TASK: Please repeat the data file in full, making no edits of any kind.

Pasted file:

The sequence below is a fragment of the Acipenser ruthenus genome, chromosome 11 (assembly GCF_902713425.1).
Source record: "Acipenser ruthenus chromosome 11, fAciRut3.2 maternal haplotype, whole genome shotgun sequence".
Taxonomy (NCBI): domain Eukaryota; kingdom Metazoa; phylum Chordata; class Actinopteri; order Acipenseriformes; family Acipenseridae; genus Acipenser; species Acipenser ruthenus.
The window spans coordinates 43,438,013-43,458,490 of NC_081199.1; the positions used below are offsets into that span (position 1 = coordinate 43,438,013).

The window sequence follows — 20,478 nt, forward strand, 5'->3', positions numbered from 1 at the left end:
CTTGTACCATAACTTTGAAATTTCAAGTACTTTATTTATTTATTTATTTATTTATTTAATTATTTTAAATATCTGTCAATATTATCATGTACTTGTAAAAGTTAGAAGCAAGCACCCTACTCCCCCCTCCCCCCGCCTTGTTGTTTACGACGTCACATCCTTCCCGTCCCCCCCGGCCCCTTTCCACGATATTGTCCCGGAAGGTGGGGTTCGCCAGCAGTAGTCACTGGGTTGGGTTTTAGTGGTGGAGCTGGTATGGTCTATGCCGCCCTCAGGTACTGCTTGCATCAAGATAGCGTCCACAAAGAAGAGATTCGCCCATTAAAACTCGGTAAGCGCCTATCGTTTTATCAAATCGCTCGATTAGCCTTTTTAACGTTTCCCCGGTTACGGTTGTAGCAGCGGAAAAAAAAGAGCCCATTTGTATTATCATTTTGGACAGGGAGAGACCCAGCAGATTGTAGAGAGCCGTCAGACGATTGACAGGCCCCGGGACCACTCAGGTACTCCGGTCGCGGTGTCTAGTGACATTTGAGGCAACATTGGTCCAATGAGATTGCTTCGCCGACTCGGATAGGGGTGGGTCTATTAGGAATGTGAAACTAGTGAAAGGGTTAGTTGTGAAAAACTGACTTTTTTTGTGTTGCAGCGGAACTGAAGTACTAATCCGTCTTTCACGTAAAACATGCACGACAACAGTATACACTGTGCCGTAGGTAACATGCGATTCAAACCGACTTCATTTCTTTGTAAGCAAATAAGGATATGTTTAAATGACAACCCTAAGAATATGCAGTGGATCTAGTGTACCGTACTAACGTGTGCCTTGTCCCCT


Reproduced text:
The sequence below is a fragment of the Acipenser ruthenus genome, chromosome 11 (assembly GCF_902713425.1).
Source record: "Acipenser ruthenus chromosome 11, fAciRut3.2 maternal haplotype, whole genome shotgun sequence".
Taxonomy (NCBI): domain Eukaryota; kingdom Metazoa; phylum Chordata; class Actinopteri; order Acipenseriformes; family Acipenseridae; genus Acipenser; species Acipenser ruthenus.
The window spans coordinates 43,438,013-43,458,490 of NC_081199.1; the positions used below are offsets into that span (position 1 = coordinate 43,438,013).

The window sequence follows — 20,478 nt, forward strand, 5'->3', positions numbered from 1 at the left end:
CTTGTACCATAACTTTGAAATTTCAAGTACTTTATTTATTTATTTATTTATTTATTTAATTATTTTAAATATCTGTCAATATTATCATGTACTTGTAAAAGTTAGAAGCAAGCACCCTACTCCCCCCTCCCCCCGCCTTGTTGTTTACGACGTCACATCCTTCCCGTCCCCCCCGGCCCCTTTCCACGATATTGTCCCGGAAGGTGGGGTTCGCCAGCAGTAGTCACTGGGTTGGGTTTTAGTGGTGGAGCTGGTATGGTCTATGCCGCCCTCAGGTACTGCTTGCATCAAGATAGCGTCCACAAAGAAGAGATTCGCCCATTAAAACTCGGTAAGCGCCTATCGTTTTATCAAATCGCTCGATTAGCCTTTTTAACGTTTCCCCGGTTACGGTTGTAGCAGCGGAAAAAAAAGAGCCCATTTGTATTATCATTTTGGACAGGGAGAGACCCAGCAGATTGTAGAGAGCCGTCAGACGATTGACAGGCCCCGGGACCACTCAGGTACTCCGGTCGCGGTGTCTAGTGACATTTGAGGCAACATTGGTCCAATGAGATTGCTTCGCCGACTCGGATAGGGGTGGGTCTATTAGGAATGTGAAACTAGTGAAAGGGTTAGTTGTGAAAAACTGACTTTTTTTGTGTTGCAGCGGAACTGAAGTACTAATCCGTCTTTCACGTAAAACATGCACGACAACAGTATACACTGTGCCGTAGGTAACATGCGATTCAAACCGACTTCATTTCTTTGTAAGCAAATAAGGATATGTTTAAATGACAACCCTAAGAATATGCAGTGGATCTAGTGTACCGTACTAACGTGTGCCTTGTCCCCT